88 of 90 people found the following review helpful
on 20 August 2005
The cold war is in full swing. British agents are at risk. There is a mole at work within the highest levels of the secret service. Smiley, who had been unfairly ejected from the service - forced into early retirement after voicing legitimate suspicions - is brought back to investigate. He must tread carefully. The double agent could be any one of his former colleagues. Information is power and should not be allowed to fall into the wrong hands.
You know great drama when you see it. Tinker, Tailor, Soldier, Spy is easily one of the best. I watched it for the first time on DVD recently and found the story compelling, the acting flawless and the quality of the cinematograph superb (although the picture quality on the DVD could have been better). I remember people talking about it when it was shown on television. There was a lot of criticism of its incomprehensibility, the complexity of the plot and difficulty in keeping track of the characters. Now that I have actually watched the series for myself, all these years later, it just shows how a person should make their own judgement and not accept everything the critics have to say. It was easy to follow and understand the plot, but perhaps the ease of watching the episodes over the short period of a couple of days so that the story is fresh in the mind from one episode to the next gives the DVD watcher an advantage over the people who had to wait a week between episodes.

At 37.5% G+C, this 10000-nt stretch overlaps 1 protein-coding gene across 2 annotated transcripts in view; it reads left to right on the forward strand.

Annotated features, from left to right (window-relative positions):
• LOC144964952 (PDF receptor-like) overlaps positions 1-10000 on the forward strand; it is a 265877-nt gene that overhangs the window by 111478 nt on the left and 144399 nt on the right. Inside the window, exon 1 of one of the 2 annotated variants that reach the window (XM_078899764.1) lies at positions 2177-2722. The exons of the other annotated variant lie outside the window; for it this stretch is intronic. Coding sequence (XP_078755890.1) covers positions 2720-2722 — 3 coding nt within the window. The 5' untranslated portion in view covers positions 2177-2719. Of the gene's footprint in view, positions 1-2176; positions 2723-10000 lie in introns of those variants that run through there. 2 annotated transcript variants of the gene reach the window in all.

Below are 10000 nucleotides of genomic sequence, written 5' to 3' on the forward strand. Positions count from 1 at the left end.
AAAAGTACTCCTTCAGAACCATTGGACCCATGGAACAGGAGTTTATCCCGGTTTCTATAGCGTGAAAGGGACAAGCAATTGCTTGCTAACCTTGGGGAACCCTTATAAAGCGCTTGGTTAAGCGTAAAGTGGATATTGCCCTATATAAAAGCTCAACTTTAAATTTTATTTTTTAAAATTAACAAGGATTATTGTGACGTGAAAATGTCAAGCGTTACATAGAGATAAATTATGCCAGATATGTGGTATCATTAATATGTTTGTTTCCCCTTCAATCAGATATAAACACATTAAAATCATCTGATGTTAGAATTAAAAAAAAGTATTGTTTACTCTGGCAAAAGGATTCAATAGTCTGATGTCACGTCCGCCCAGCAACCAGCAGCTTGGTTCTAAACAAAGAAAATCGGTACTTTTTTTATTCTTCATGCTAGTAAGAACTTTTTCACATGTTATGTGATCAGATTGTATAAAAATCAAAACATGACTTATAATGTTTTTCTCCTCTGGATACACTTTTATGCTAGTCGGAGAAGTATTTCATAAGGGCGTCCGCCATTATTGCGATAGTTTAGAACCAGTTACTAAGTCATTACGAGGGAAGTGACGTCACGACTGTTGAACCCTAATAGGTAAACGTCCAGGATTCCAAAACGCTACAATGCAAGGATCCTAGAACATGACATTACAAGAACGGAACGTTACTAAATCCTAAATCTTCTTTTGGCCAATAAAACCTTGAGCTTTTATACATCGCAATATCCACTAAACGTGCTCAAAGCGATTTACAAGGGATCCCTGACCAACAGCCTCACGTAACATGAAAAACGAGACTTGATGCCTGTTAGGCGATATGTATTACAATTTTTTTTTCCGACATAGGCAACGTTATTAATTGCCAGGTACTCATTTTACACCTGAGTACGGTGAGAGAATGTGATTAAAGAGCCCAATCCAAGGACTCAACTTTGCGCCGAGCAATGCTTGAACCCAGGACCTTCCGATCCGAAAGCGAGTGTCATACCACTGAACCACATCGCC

In addition to the drama, there is also a documentary entitled 'The Secret Centre', revealing fascinating details of John Le Carre's life: when, where, why and how his ideas and attitudes were formed, his life as a spy, how he became an author and so on. I found this documentary so riveting that I watched it twice.
13 of 13 people found the following review helpful
If it is possible to have something flawless in this life, then this is it. I've no problem with Flemming's Bond (novels) but have always treated the screen versions with amusement -with the possible exception of the two Timothy Dalton did -he was easily the closest to Flemming's creation.
But this is a world away; and rather more realistic than I suspect anything has ever got before or since. I won't spoil the convoluted plot -just watch it, but beware -miss a word and you've had it. The acting is faultless, the quality of the cast beyond measure. It's worth every penny.
On two DVD's it's a riot. Picture quality is as good as you have any right to expect, and I'm delighted the BBC have resisted what may well have been the strong temptation to 'stereoise' the mono soundtrack (shudder). Thank goodness they haven't, even if on the DVD the level is slightly low. Enjoy.
58 of 60 people found the following review helpful
Will the endless debates over the transformation of a book into a film ever be resolved? More than one TV miniseries has shown how proper casting and directing can produce some outstanding successful conversions. Even so, few approach the excellent production of John Irvin's rendition of John Le Carre's famous spy thriller. With superb casting and close following of the original story, Irvin has produced an almost flawless conversion of a narrative into a visual presentation.
Irvin's success might have rested on his capture of Alec Guiness to play George Smiley. Irvin, however, collected a stunning array of talent to portray one of the world's great spy stories. If you've read the book, you will see Le Carre's characters come to life with rarely seen precision. Guiness, of course, is an incomparable George Smiley. Reserved, unquenchable, distanced from both the ones he loves and despises, he carries an intense story with practiced ease. His task seems insurmountable - how to find a long-established “mole” within "The Circus". This agency, run by a driven man close to his dotage, has been penetrated by a Soviet agent right at the top of the hierarchy. "There are three of them, plus Alleline" - "Tinker, Tailor, Soldier" with one the traitor that must be unearthed.